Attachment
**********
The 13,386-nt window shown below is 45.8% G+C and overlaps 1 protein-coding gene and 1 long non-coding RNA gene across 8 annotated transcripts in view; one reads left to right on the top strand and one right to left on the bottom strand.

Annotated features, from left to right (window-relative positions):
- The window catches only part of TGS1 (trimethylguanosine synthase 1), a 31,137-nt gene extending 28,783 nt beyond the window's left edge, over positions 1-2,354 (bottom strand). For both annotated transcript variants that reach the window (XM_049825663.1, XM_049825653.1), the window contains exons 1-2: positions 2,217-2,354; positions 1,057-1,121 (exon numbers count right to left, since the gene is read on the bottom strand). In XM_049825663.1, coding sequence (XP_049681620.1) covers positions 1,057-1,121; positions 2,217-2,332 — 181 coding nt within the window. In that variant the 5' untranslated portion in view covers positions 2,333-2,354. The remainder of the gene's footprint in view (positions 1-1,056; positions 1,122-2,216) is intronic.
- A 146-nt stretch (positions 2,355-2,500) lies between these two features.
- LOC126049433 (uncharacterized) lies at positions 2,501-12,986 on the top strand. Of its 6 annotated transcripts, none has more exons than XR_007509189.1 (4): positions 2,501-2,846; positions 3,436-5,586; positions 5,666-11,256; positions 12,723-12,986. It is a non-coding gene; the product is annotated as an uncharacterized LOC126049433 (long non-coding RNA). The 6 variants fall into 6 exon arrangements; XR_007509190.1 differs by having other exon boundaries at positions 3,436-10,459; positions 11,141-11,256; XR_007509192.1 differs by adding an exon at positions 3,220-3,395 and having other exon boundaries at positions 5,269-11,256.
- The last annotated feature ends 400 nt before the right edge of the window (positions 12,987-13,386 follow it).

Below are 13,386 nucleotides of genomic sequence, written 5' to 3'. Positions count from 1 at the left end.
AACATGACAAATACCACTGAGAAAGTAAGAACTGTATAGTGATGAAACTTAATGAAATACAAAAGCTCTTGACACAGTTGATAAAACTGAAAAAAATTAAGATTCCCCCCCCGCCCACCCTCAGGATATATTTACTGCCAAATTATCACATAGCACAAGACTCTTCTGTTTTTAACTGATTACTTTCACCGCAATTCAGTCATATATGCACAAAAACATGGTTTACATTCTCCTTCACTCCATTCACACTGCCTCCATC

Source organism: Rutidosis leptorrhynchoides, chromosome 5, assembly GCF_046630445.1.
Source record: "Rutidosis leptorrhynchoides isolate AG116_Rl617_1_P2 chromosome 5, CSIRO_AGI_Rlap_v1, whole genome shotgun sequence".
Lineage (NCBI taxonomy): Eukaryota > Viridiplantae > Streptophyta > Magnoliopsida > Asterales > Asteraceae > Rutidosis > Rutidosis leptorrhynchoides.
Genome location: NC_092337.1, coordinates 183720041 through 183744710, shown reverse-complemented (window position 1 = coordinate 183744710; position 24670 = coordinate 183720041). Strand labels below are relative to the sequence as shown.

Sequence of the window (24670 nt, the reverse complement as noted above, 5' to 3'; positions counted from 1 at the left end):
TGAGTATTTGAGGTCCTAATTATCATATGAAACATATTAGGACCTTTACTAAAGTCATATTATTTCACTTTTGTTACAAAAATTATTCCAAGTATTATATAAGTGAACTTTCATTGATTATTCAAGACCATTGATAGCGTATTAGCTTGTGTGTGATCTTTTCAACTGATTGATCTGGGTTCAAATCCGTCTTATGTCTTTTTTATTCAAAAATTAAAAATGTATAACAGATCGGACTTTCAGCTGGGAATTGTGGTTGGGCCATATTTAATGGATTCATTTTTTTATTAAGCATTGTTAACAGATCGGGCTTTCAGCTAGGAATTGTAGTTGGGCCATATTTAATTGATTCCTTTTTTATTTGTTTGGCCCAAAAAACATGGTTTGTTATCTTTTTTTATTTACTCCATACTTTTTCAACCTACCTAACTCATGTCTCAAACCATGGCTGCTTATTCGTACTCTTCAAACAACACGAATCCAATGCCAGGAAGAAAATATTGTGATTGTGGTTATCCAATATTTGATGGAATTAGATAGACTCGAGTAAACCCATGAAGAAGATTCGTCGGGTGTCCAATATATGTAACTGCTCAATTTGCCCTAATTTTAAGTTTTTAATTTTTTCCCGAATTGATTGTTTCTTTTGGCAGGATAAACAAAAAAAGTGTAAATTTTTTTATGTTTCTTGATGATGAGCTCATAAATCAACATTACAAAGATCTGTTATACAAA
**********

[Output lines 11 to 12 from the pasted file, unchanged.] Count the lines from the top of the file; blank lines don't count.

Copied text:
Lineage (NCBI taxonomy): Eukaryota > Viridiplantae > Streptophyta > Magnoliopsida > Asterales > Asteraceae > Rutidosis > Rutidosis leptorrhynchoides.
Genome location: NC_092337.1, coordinates 183720041 through 183744710, shown reverse-complemented (window position 1 = coordinate 183744710; position 24670 = coordinate 183720041). Strand labels below are relative to the sequence as shown.